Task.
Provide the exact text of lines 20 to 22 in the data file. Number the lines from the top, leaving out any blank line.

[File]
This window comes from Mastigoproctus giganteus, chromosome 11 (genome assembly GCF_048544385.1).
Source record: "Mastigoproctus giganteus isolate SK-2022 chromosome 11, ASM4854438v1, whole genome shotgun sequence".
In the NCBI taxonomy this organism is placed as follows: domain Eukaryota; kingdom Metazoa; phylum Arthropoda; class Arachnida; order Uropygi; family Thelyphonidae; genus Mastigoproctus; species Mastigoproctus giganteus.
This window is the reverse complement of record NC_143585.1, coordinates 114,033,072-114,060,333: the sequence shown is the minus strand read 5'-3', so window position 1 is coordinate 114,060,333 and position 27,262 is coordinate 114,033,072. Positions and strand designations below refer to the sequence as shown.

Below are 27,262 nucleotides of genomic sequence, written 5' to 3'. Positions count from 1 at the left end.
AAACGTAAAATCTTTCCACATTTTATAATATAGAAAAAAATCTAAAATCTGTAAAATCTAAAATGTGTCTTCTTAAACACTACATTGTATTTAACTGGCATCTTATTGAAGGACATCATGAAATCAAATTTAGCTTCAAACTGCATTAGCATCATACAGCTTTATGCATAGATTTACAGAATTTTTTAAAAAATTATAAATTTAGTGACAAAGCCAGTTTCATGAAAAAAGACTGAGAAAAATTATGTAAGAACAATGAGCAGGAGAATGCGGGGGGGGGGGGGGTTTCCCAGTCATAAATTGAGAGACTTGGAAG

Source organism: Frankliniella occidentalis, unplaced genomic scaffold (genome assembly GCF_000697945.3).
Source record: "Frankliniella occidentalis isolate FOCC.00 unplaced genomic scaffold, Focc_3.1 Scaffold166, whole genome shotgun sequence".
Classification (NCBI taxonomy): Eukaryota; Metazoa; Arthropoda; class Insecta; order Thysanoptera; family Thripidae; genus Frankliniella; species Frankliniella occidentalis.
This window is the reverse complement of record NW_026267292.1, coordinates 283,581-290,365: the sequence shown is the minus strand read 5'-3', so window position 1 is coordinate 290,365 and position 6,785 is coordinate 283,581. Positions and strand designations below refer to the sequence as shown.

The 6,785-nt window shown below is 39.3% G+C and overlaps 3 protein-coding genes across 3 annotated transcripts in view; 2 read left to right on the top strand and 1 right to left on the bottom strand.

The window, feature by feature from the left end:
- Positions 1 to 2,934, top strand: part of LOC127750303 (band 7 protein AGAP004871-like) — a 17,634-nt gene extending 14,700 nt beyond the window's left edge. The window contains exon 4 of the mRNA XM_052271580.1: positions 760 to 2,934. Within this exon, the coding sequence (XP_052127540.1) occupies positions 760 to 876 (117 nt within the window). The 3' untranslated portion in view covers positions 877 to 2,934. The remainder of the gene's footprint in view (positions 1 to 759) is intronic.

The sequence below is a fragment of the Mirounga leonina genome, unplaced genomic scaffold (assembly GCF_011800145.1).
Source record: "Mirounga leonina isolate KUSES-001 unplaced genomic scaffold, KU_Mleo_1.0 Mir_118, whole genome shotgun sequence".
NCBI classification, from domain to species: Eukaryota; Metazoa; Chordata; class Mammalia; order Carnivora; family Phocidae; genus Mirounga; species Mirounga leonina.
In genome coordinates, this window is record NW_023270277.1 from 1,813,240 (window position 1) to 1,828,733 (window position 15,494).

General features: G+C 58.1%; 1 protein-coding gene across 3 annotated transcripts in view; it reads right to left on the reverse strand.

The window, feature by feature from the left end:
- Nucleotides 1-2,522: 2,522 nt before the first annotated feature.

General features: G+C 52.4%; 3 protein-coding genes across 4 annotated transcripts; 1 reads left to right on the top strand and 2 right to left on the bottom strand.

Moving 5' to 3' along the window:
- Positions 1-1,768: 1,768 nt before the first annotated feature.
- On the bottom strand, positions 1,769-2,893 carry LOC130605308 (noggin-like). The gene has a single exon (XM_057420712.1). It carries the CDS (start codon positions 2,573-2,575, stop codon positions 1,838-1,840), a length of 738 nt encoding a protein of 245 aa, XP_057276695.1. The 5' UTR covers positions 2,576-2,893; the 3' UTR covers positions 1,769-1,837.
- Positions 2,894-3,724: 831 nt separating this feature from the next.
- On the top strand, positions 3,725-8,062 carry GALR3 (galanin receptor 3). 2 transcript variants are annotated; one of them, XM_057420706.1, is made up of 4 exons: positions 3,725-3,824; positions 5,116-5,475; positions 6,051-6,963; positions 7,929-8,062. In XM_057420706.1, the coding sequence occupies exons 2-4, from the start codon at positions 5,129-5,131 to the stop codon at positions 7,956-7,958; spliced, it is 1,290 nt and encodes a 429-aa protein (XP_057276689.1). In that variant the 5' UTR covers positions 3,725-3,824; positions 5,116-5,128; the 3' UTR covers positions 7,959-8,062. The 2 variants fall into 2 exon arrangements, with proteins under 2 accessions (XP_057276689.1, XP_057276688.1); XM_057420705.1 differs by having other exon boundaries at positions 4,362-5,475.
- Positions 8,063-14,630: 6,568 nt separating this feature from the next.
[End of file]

- Nucleotides 1-2,522: 2,522 nt before the first annotated feature.

General features: G+C 52.4%; 3 protein-coding genes across 4 annotated transcripts; 1 reads left to right on the top strand and 2 right to left on the bottom strand.

Moving 5' to 3' along the window: